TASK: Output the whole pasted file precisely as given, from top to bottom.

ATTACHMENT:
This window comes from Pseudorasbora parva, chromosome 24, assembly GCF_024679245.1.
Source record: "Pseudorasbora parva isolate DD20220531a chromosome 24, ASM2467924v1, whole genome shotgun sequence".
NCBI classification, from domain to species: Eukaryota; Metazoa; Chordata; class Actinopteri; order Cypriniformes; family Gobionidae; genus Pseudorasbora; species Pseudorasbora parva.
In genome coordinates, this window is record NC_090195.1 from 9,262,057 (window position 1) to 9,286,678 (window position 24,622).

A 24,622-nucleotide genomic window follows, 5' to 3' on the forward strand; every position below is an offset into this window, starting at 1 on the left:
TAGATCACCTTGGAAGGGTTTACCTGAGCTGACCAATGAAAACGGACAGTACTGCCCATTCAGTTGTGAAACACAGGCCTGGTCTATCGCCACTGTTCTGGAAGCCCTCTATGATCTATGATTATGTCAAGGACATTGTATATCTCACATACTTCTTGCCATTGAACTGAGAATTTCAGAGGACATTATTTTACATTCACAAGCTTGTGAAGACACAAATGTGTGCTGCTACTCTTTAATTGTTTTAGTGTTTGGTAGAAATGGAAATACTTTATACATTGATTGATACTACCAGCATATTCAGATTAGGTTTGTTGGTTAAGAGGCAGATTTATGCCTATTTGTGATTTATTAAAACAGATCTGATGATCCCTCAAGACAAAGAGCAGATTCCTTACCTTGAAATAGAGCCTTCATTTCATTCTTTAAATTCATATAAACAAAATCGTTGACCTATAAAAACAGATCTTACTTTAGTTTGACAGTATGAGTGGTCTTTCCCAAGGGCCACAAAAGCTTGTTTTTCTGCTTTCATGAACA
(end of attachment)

This window comes from Pseudorasbora parva, chromosome 24, assembly GCF_024679245.1.
Source record: "Pseudorasbora parva isolate DD20220531a chromosome 24, ASM2467924v1, whole genome shotgun sequence".
NCBI classification, from domain to species: Eukaryota; Metazoa; Chordata; class Actinopteri; order Cypriniformes; family Gobionidae; genus Pseudorasbora; species Pseudorasbora parva.
In genome coordinates, this window is record NC_090195.1 from 9,262,057 (window position 1) to 9,286,678 (window position 24,622).

A 24,622-nucleotide genomic window follows, 5' to 3' on the forward strand; every position below is an offset into this window, starting at 1 on the left:
TAGATCACCTTGGAAGGGTTTACCTGAGCTGACCAATGAAAACGGACAGTACTGCCCATTCAGTTGTGAAACACAGGCCTGGTCTATCGCCACTGTTCTGGAAGCCCTCTATGATCTATGATTATGTCAAGGACATTGTATATCTCACATACTTCTTGCCATTGAACTGAGAATTTCAGAGGACATTATTTTACATTCACAAGCTTGTGAAGACACAAATGTGTGCTGCTACTCTTTAATTGTTTTAGTGTTTGGTAGAAATGGAAATACTTTATACATTGATTGATACTACCAGCATATTCAGATTAGGTTTGTTGGTTAAGAGGCAGATTTATGCCTATTTGTGATTTATTAAAACAGATCTGATGATCCCTCAAGACAAAGAGCAGATTCCTTACCTTGAAATAGAGCCTTCATTTCATTCTTTAAATTCATATAAACAAAATCGTTGACCTATAAAAACAGATCTTACTTTAGTTTGACAGTATGAGTGGTCTTTCCCAAGGGCCACAAAAGCTTGTTTTTCTGCTTTCATGAACA